The idea then that we have two individuals present at the crucifixion - one who adopted the name 'Jesus' and likely 'mistakenly' crucified in his place, the other 'suffering with' him isn't limited to Irenaeus's discussion of the neo-Marcionites.  Irenaeus's seems to have also mentioned such an interpretation of the gospel in his original treatise Against Marcion.  For already in his discussion of Jesus's healing of the leper we read mention of this concept:

Marcion's purpose is in no sense served by what he supposes to be an opposition between the law and the gospel, because this (= the healing of the leper) too was ordained by the Creator, and in fact was foretold by that promise of a new law and a new word and a new testament. But seeing that he argues with unusual insistence in the presence of one whom he calls a kind of συνταλαίπωρον, companion in misery, and συμμισούμενον, companion in hatred, regarding the cleansing of the leper, I shall not think it amiss to meet him, and first to show him the force of that figurative law [Tertullian Adver Marc 4.9]

The simple-minded manner in which tradition scholarship approaches this passage only testifies to the worthlessness of modern education.  For it is usually understood that Tertullian is somehow 'passing on' something that 'he knew about the Marcionites' from direct experience.  The Greek terminology only testifies to him copying out something that appeared in his original source - Irenaeus's Against Marcion which was certainly written originally in Greek.

It is interesting then that Irenaeus - not Tertullian - identifies the anonymous 'leper' whom Jesus healed as being a συνταλαίπωρον and συμμισούμενον.  Marcion is said to have argued with 'unusual insistence' (Latin attentius argumentatur) about the presence of this individual.  Tertullian tells us that this act of healing described in the gospel had a deep significance for Marcionites.  Yet almost no one has picked up on the significance of the words that accompany his sending off of the healed leper to the priests with the words ἵνα ᾖ μαρτύριον τοῦτο ὑμῖν.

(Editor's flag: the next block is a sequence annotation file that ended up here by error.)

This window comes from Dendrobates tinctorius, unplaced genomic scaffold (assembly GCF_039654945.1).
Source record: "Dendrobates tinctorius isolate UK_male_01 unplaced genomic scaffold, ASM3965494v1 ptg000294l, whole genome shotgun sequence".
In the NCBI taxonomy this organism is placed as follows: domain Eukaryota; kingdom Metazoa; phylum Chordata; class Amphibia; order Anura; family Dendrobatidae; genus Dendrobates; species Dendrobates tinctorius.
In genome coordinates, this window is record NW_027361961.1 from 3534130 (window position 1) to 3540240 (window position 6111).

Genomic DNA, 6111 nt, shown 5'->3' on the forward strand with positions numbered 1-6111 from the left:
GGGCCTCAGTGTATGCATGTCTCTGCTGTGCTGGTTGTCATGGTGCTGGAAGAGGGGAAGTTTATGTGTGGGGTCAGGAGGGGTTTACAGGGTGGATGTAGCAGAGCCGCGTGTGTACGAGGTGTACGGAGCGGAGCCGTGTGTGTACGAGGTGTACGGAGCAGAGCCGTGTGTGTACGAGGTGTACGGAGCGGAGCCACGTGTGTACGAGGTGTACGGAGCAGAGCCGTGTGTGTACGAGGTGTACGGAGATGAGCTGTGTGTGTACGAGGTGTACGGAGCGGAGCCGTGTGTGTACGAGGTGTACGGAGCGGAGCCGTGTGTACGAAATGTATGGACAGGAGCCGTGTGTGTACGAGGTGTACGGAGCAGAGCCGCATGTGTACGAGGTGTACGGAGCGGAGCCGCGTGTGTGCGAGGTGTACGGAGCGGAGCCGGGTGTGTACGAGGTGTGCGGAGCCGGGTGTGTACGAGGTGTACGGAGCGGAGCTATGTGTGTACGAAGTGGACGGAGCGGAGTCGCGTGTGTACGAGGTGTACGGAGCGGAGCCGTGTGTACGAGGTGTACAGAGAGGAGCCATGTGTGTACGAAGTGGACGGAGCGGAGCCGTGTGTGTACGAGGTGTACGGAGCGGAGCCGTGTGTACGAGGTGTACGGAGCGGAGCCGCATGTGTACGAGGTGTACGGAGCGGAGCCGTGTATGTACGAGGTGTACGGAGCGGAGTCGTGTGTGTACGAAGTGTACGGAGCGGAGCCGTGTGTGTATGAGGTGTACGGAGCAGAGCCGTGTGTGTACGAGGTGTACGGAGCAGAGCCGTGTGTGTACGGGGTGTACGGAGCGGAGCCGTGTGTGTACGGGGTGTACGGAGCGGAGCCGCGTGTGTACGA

The echo here is clearly Micah 1:2:

and the Lord God shall be among you for a testimony (ἐν ὑμῖν εἰς μαρτύριον), the Lord out of his holy habitation. For, behold, the Lord comes forth out of his place, and will come down, and will go upon the high places of the earth.  And the mountains shall be shaken under him, and the valleys shall melt like wax before the fire, and as water rushing down a declivity. All these [calamities are] for the transgression of Jacob, and for the sin of the house of Israel. What is the transgression of Jacob? [is it] not Samaria? and what is the sin of the house of Judah? [is it] not Jerusalem?

Of course, the reader may wonder why a saying about the coming of the Lord from heaven would be applied to a healed leper.  The answer is clearly to be found in the fact that this particular individual received the divine name of Jesus and suffered 'in his place' - or if you prefer the language of Irenaeus - his 'partner in suffering.'